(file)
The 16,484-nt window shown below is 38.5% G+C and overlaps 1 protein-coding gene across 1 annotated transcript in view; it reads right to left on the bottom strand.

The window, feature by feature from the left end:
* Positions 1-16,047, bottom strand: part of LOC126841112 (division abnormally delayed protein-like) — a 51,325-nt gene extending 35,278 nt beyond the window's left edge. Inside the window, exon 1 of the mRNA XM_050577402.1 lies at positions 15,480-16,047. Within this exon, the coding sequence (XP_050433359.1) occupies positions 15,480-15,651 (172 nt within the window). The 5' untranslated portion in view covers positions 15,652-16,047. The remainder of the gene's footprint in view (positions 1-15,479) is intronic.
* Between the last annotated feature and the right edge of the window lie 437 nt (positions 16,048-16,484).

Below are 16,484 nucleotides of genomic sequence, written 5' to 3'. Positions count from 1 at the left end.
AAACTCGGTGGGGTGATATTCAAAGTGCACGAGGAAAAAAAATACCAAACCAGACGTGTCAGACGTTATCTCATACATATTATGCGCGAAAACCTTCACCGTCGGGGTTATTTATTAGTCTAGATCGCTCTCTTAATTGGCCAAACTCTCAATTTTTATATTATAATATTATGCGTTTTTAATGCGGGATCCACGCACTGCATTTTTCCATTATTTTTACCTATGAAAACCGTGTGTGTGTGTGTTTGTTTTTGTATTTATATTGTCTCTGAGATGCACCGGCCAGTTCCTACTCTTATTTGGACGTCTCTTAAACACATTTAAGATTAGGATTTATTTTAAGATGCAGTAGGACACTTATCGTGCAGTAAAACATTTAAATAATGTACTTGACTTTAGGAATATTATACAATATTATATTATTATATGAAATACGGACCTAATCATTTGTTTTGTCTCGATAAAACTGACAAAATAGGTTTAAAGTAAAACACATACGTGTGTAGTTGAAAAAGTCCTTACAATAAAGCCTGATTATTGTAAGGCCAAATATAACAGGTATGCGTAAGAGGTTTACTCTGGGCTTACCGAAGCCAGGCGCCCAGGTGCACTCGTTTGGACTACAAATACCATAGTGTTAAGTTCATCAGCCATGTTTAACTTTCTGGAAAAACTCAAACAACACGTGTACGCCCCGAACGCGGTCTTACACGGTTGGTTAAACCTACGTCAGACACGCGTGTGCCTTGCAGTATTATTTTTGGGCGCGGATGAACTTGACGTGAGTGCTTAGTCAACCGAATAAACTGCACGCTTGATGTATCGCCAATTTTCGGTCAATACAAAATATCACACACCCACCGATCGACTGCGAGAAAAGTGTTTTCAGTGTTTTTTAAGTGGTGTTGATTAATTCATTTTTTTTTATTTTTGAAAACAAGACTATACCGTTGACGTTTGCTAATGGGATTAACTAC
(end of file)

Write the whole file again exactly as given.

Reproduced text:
The 16,484-nt window shown below is 38.5% G+C and overlaps 1 protein-coding gene across 1 annotated transcript in view; it reads right to left on the bottom strand.

The window, feature by feature from the left end:
* Positions 1-16,047, bottom strand: part of LOC126841112 (division abnormally delayed protein-like) — a 51,325-nt gene extending 35,278 nt beyond the window's left edge. Inside the window, exon 1 of the mRNA XM_050577402.1 lies at positions 15,480-16,047. Within this exon, the coding sequence (XP_050433359.1) occupies positions 15,480-15,651 (172 nt within the window). The 5' untranslated portion in view covers positions 15,652-16,047. The remainder of the gene's footprint in view (positions 1-15,479) is intronic.
* Between the last annotated feature and the right edge of the window lie 437 nt (positions 16,048-16,484).

Below are 16,484 nucleotides of genomic sequence, written 5' to 3'. Positions count from 1 at the left end.
AAACTCGGTGGGGTGATATTCAAAGTGCACGAGGAAAAAAAATACCAAACCAGACGTGTCAGACGTTATCTCATACATATTATGCGCGAAAACCTTCACCGTCGGGGTTATTTATTAGTCTAGATCGCTCTCTTAATTGGCCAAACTCTCAATTTTTATATTATAATATTATGCGTTTTTAATGCGGGATCCACGCACTGCATTTTTCCATTATTTTTACCTATGAAAACCGTGTGTGTGTGTGTTTGTTTTTGTATTTATATTGTCTCTGAGATGCACCGGCCAGTTCCTACTCTTATTTGGACGTCTCTTAAACACATTTAAGATTAGGATTTATTTTAAGATGCAGTAGGACACTTATCGTGCAGTAAAACATTTAAATAATGTACTTGACTTTAGGAATATTATACAATATTATATTATTATATGAAATACGGACCTAATCATTTGTTTTGTCTCGATAAAACTGACAAAATAGGTTTAAAGTAAAACACATACGTGTGTAGTTGAAAAAGTCCTTACAATAAAGCCTGATTATTGTAAGGCCAAATATAACAGGTATGCGTAAGAGGTTTACTCTGGGCTTACCGAAGCCAGGCGCCCAGGTGCACTCGTTTGGACTACAAATACCATAGTGTTAAGTTCATCAGCCATGTTTAACTTTCTGGAAAAACTCAAACAACACGTGTACGCCCCGAACGCGGTCTTACACGGTTGGTTAAACCTACGTCAGACACGCGTGTGCCTTGCAGTATTATTTTTGGGCGCGGATGAACTTGACGTGAGTGCTTAGTCAACCGAATAAACTGCACGCTTGATGTATCGCCAATTTTCGGTCAATACAAAATATCACACACCCACCGATCGACTGCGAGAAAAGTGTTTTCAGTGTTTTTTAAGTGGTGTTGATTAATTCATTTTTTTTTATTTTTGAAAACAAGACTATACCGTTGACGTTTGCTAATGGGATTAACTAC